***– nietzsche: 22
— abstract space: 49
— passivity of time: 50
— rediscover time through space: 91
— time thru space: 95
— expulsion of time thru modernity: 96
— reducing time to variable: 108
— genesis: space v time: 130
— bergsonian/neitzschean coconstitution bs: 181
***– spatial control of time: 218-219
— ritual time “orienting” or “punctuating” space: 267-268
— industrialization of time: 277-278
— critique of hegelianism, which sees state as master of space: 279-285
— dialectics = time: 292
— reduction of time to space: 296-300
— Marx’s reduction of time in political economy: 322-326
— echoes of Marx’s reduction: 331, 333
***– capital’s visualization of time through commodities: 337-340
— appropriation as time: 356
— time as resistance: 393
— finitude: 409
— temporality of knowledge: 414
— time’s “trial by space”: 416-418
Continue reading “References to Time in Lefebvre’s Production of Space”
Your dialectics might break bricks, and you might have even found a novel form of protest. But are you an armchair radical?
A Thousand Plateaus: “Capture”
Outline by “Anarchist Without Content”
Draft copy. Do not cite without permission. Please email comments or suggestions.
Continue reading “Outline of “Apparatus of Capture” Plateau – Deleuze and Guattari”
On the occasion of the world premiere of Brecht’s play Die Mutter [The Mother].
Brecht has said of Communism that it is “the middle term.” “Communism is not radical. It is capitalism that is radical.” How radical it is can be seen in its attitude toward the family – as in every other matter. It insists upon the family at any price, even where intensification of family life can only aggravate the suffering already caused by conditions utterly unworthy of human being. Communism is not radical. Therefore, it has no intention of simply abolishing family relations. It merely tests them to determine their capacity for change. It asks itself: Can the family be dismantled so that its components may be socially refunctioned? These components are not so much the family members themselves as their relationships with one another. Of these, it is clear that none is more important than the relationship between mother and child. Continue reading “Communism: A Family Drama in Epic Theater by Walter Benjamin”
Heres a _rough_ version of the paper I gave at the Marxist Literary Group – Institute on Culture and Society 2010 in Antigonish at St. Francis Xavier University:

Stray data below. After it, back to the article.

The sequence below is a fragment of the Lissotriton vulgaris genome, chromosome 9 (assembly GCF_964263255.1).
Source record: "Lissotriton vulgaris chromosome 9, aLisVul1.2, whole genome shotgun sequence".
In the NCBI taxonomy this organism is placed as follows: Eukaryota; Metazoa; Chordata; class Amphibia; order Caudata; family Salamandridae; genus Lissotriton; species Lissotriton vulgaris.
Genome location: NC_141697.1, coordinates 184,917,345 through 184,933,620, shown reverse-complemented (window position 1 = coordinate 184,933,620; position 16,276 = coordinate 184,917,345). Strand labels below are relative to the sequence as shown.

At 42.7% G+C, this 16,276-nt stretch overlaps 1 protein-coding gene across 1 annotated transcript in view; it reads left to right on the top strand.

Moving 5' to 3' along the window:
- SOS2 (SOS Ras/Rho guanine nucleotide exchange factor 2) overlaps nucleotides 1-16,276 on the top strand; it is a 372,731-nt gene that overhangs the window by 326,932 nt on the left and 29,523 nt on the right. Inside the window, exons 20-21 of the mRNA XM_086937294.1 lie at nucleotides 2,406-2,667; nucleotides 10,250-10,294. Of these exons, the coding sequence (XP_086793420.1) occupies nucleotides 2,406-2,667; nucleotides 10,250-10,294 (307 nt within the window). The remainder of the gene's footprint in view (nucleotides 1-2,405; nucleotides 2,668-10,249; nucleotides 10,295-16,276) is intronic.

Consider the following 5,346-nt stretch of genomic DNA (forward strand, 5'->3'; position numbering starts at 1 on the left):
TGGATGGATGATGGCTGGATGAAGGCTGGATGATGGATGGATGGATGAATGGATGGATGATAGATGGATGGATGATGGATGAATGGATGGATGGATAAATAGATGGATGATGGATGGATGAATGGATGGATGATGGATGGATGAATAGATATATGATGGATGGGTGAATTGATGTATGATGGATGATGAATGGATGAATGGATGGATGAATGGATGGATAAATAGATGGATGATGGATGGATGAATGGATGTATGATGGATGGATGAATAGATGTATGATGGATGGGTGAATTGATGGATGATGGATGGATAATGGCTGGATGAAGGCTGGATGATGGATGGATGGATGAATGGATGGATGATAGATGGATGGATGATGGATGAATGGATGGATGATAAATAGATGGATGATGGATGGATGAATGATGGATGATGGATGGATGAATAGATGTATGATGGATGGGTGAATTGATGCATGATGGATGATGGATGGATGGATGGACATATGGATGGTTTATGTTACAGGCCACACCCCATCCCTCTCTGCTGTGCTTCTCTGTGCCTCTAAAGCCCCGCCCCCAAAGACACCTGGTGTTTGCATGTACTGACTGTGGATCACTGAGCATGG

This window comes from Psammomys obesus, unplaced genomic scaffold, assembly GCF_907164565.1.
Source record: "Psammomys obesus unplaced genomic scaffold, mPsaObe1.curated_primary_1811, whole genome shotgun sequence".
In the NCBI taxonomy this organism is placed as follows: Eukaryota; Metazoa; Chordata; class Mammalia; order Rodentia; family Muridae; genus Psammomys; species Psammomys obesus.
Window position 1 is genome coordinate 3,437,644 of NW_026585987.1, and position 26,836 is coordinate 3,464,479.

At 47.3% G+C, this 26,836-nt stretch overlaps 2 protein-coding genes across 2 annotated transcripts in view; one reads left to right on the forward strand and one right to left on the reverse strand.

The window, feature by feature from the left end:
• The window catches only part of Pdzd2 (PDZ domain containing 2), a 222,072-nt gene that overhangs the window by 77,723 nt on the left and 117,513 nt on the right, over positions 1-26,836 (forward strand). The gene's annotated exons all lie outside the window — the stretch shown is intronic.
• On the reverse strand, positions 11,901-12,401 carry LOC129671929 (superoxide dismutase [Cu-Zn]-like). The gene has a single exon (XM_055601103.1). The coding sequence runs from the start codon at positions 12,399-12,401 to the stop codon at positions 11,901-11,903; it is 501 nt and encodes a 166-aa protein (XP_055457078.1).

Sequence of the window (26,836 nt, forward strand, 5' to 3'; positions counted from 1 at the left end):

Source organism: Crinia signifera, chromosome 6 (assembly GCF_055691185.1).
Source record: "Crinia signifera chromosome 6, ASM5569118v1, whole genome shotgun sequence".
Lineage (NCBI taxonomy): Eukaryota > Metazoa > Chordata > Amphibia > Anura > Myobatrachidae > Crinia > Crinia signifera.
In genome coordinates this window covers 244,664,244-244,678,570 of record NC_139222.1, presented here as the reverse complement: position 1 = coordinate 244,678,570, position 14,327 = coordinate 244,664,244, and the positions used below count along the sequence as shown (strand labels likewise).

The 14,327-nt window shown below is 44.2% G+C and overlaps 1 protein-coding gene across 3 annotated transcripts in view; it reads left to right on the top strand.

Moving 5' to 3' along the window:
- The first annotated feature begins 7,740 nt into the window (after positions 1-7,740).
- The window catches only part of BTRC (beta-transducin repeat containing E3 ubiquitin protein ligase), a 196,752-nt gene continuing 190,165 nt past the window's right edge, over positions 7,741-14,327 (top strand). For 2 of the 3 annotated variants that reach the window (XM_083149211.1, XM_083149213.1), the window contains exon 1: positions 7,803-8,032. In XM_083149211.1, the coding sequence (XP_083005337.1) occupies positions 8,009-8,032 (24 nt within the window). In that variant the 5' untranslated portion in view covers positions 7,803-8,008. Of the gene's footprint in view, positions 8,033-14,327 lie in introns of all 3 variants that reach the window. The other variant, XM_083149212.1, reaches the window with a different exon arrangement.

Forget The Dialectic
The curse of
make a motion,
We need more
in the heat
–Ron Sakolsky, Swift Winds
Continue reading ““Forget the Dialectic””
“In the face of those who denigrate decadence, the supposed optimism of the theory of productive forces is immediately ripped to piece by the play of two contrary powers: the grand tragedy of water and fire, of production and destruction, and the low comedy of earth and air, of fabrication and imitation. One may talk as much as one likes about Marx’s “Promethean” theory, but the body of Prometheus is fragmented from the outset. The materialism of history and the dialectics of revolution run the risk of never encountering each other in it.” Rancière, The Philosopher and His Poor, 69
Even if capitalism has been dialectical, it is becoming less so as exhibited by the collapse of civil society, the emergence of immaterial labor, and the growing indistinguishability between surplus labor and other labor.
If communism is the real movement that abolishes the present state of things, as argued by Marx and Engels in The German Ideology; and if Hegel’s dialectic of contradiction only generates false movement through negativity and mediation, as claimed by Deleuze in Difference and Repetition, then this paper seeks to re-pose dialectical problems in non-dialectical ways by developing an alternative conceptual terrain that actualizes real movement.
Looking to step completely outside the shadow of Hegel, the paper proposes concrete alternatives to often-criticized features of dialectical thought, namely its conceptions of time, negativity, mediation, totality and its hylomorphism by drawing on a crowd of non-dialectical philosophers employed by Deleuze and Guattari. The paper leans heavily on Henri Bergson, Friedrich Nietzsche, Baruch Spinoza, Bernhard Riemann, and Gilbert Simondon to suggest a model of immanent causality against the backdrop of Althusser.
What is at stake are not only problematics that maintain the footing of Marxism as a critique of political economy but also the potential to produce movement in an age where the modern dialectic “has been replaced by a play of degrees and intensities, of hybridity and artificiality” (Hardt and Negri, Empire, 189).